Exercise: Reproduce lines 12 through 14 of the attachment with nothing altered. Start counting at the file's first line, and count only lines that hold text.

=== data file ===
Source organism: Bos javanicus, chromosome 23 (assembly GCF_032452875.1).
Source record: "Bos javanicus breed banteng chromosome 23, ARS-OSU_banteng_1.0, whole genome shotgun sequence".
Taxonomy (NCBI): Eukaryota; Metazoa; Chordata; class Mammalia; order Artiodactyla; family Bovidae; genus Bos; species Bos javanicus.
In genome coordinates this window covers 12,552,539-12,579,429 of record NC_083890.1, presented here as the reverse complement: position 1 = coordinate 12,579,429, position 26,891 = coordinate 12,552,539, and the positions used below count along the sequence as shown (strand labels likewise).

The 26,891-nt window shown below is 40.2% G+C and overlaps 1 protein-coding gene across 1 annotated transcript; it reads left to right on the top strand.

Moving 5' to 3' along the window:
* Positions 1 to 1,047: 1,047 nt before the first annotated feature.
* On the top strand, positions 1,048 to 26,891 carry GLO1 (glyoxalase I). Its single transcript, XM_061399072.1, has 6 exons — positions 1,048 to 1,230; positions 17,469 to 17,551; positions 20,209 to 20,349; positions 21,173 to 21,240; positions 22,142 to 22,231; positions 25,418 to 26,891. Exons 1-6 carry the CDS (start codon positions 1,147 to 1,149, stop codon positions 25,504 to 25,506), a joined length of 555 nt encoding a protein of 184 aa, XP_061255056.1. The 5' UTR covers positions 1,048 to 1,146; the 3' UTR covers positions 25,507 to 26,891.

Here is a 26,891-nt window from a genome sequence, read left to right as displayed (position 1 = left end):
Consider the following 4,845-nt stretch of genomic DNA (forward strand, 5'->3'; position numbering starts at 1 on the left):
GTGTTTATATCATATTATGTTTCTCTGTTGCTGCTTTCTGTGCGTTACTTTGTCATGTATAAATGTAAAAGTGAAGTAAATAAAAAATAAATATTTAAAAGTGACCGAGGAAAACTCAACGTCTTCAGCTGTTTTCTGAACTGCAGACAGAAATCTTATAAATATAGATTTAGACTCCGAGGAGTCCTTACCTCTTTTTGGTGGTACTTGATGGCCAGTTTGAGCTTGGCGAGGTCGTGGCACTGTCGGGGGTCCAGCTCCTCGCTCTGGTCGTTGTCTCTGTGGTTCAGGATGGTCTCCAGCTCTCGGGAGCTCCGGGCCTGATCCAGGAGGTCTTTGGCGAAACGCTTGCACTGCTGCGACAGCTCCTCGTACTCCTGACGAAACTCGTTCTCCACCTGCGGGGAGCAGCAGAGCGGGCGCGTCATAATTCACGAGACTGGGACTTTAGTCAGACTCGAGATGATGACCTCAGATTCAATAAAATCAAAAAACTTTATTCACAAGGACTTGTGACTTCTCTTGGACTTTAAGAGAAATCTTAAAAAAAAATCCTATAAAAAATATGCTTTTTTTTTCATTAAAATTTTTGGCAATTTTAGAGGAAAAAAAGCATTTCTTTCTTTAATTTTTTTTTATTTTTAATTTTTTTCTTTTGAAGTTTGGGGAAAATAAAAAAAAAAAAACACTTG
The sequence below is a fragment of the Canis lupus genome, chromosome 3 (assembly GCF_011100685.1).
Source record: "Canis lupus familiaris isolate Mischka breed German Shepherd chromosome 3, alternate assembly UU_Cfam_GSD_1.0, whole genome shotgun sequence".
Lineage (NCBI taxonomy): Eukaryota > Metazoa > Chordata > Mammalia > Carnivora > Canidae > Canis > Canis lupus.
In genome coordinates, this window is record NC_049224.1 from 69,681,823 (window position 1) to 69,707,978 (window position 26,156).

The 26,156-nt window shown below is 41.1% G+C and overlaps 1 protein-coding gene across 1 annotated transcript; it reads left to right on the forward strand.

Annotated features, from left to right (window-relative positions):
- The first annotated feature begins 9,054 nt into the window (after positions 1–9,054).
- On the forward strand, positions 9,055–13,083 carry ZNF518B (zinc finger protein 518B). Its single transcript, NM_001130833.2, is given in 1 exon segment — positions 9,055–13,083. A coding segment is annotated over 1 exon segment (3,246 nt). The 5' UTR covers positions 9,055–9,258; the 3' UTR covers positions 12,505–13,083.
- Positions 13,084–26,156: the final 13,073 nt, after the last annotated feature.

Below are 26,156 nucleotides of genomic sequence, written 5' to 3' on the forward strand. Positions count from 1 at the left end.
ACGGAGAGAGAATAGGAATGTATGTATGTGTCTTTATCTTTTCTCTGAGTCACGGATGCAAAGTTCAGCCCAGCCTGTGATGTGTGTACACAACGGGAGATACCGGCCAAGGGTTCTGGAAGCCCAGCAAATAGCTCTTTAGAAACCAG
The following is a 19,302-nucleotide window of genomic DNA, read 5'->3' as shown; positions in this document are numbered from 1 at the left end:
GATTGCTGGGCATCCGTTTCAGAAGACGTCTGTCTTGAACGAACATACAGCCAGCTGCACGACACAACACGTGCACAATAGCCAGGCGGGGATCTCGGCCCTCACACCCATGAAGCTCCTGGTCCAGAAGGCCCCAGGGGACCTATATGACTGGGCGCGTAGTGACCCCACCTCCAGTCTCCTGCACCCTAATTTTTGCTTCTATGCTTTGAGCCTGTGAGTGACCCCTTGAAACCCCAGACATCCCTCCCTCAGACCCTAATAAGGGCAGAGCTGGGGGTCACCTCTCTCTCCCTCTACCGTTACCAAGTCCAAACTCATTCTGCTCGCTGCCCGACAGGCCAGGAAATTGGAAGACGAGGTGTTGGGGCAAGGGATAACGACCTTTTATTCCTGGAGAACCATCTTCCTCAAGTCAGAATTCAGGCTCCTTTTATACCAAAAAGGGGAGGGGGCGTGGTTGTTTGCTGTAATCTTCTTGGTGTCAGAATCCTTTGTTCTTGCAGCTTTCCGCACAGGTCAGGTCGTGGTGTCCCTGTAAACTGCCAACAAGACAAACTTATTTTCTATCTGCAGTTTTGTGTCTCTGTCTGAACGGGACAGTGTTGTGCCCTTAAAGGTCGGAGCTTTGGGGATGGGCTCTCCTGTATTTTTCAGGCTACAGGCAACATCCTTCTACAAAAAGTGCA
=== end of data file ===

The sequence below is a fragment of the Canis lupus genome, chromosome 3 (assembly GCF_011100685.1).
Source record: "Canis lupus familiaris isolate Mischka breed German Shepherd chromosome 3, alternate assembly UU_Cfam_GSD_1.0, whole genome shotgun sequence".
Lineage (NCBI taxonomy): Eukaryota > Metazoa > Chordata > Mammalia > Carnivora > Canidae > Canis > Canis lupus.